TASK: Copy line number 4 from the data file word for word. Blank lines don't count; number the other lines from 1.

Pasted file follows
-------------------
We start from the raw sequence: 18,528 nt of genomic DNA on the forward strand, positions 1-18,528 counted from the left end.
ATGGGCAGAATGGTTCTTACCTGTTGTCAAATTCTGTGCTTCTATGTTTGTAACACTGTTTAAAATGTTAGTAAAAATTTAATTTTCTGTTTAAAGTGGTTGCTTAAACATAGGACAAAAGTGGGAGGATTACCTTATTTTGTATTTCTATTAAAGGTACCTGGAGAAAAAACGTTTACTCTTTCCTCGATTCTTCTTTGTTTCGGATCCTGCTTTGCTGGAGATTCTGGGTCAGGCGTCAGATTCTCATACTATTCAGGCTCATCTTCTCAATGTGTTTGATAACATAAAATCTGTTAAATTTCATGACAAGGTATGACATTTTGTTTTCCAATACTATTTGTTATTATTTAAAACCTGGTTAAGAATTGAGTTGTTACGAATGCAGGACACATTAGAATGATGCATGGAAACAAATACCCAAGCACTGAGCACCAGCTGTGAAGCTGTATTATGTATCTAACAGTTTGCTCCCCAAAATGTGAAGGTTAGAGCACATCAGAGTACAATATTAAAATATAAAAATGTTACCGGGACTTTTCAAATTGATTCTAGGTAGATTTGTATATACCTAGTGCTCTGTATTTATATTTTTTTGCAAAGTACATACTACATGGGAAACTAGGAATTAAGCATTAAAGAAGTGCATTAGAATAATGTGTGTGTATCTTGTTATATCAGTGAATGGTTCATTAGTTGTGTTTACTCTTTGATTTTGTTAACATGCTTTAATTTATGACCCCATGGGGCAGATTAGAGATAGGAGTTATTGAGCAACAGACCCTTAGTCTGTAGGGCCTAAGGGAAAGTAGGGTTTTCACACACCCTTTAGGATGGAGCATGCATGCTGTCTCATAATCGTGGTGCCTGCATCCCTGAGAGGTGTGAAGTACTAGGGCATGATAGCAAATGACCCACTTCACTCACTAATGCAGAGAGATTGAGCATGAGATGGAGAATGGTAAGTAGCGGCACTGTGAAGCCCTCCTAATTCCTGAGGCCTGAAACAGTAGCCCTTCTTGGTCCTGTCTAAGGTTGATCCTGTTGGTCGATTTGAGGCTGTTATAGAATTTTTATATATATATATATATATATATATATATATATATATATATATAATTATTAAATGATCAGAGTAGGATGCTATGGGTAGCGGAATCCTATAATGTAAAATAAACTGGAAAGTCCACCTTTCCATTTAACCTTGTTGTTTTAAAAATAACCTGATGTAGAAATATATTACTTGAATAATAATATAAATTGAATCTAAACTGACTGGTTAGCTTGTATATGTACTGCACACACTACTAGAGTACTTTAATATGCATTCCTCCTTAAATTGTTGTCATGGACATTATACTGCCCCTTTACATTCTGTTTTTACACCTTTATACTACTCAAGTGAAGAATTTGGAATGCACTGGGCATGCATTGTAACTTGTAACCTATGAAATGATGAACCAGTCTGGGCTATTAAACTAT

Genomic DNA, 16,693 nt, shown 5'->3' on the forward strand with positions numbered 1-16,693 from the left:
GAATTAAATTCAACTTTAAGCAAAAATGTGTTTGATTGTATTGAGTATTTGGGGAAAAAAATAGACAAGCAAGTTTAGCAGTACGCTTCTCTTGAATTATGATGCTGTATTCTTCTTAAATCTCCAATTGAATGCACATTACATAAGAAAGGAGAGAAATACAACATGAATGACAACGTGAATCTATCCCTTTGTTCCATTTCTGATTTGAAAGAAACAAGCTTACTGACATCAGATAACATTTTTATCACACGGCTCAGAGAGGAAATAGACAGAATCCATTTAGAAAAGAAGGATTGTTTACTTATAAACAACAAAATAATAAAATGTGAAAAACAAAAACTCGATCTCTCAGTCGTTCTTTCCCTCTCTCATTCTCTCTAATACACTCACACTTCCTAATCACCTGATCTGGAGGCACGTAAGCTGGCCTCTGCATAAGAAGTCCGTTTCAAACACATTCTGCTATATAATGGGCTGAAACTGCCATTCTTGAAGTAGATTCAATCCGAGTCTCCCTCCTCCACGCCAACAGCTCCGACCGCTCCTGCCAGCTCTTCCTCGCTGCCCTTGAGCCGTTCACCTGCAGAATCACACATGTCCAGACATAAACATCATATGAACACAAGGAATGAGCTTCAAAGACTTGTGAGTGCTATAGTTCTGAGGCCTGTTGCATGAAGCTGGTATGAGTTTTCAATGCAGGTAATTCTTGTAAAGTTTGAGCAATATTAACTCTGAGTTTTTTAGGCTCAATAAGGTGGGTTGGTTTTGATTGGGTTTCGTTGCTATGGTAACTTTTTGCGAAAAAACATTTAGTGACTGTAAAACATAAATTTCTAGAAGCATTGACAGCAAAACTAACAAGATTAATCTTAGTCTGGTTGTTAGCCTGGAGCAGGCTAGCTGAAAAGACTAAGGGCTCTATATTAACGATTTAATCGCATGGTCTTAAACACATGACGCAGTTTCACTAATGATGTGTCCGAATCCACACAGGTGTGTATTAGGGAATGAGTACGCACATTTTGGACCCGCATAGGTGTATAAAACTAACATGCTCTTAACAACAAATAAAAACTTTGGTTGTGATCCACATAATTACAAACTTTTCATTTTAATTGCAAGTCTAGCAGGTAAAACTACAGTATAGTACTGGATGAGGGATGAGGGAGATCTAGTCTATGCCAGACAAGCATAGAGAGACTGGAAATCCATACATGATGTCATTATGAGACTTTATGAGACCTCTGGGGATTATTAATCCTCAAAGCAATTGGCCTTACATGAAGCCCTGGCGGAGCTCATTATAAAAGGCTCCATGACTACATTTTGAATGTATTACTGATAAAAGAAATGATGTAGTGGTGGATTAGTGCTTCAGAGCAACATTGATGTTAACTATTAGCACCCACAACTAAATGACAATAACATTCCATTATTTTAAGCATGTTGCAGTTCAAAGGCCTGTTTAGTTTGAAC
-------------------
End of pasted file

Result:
GAATTAAATTCAACTTTAAGCAAAAATGTGTTTGATTGTATTGAGTATTTGGGGAAAAAAATAGACAAGCAAGTTTAGCAGTACGCTTCTCTTGAATTATGATGCTGTATTCTTCTTAAATCTCCAATTGAATGCACATTACATAAGAAAGGAGAGAAATACAACATGAATGACAACGTGAATCTATCCCTTTGTTCCATTTCTGATTTGAAAGAAACAAGCTTACTGACATCAGATAACATTTTTATCACACGGCTCAGAGAGGAAATAGACAGAATCCATTTAGAAAAGAAGGATTGTTTACTTATAAACAACAAAATAATAAAATGTGAAAAACAAAAACTCGATCTCTCAGTCGTTCTTTCCCTCTCTCATTCTCTCTAATACACTCACACTTCCTAATCACCTGATCTGGAGGCACGTAAGCTGGCCTCTGCATAAGAAGTCCGTTTCAAACACATTCTGCTATATAATGGGCTGAAACTGCCATTCTTGAAGTAGATTCAATCCGAGTCTCCCTCCTCCACGCCAACAGCTCCGACCGCTCCTGCCAGCTCTTCCTCGCTGCCCTTGAGCCGTTCACCTGCAGAATCACACATGTCCAGACATAAACATCATATGAACACAAGGAATGAGCTTCAAAGACTTGTGAGTGCTATAGTTCTGAGGCCTGTTGCATGAAGCTGGTATGAGTTTTCAATGCAGGTAATTCTTGTAAAGTTTGAGCAATATTAACTCTGAGTTTTTTAGGCTCAATAAGGTGGGTTGGTTTTGATTGGGTTTCGTTGCTATGGTAACTTTTTGCGAAAAAACATTTAGTGACTGTAAAACATAAATTTCTAGAAGCATTGACAGCAAAACTAACAAGATTAATCTTAGTCTGGTTGTTAGCCTGGAGCAGGCTAGCTGAAAAGACTAAGGGCTCTATATTAACGATTTAATCGCATGGTCTTAAACACATGACGCAGTTTCACTAATGATGTGTCCGAATCCACACAGGTGTGTATTAGGGAATGAGTACGCACATTTTGGACCCGCATAGGTGTATAAAACTAACATGCTCTTAACAACAAATAAAAACTTTGGTTGTGATCCACATAATTACAAACTTTTCATTTTAATTGCAAGTCTAGCAGGTAAAACTACAGTATAGTACTGGATGAGGGATGAGGGAGATCTAGTCTATGCCAGACAAGCATAGAGAGACTGGAAATCCATACATGATGTCATTATGAGACTTTATGAGACCTCTGGGGATTATTAATCCTCAAAGCAATTGGCCTTACATGAAGCCCTGGCGGAGCTCATTATAAAAGGCTCCATGACTACATTTTGAATGTATTACTGATAAAAGAAATGATGTAGTGGTGGATTAGTGCTTCAGAGCAACATTGATGTTAACTATTAGCACCCACAACTAAATGACAATAACATTCCATTATTTTAAGCATGTTGCAGTTCAAAGGCCTGTTTAGTTTGAAC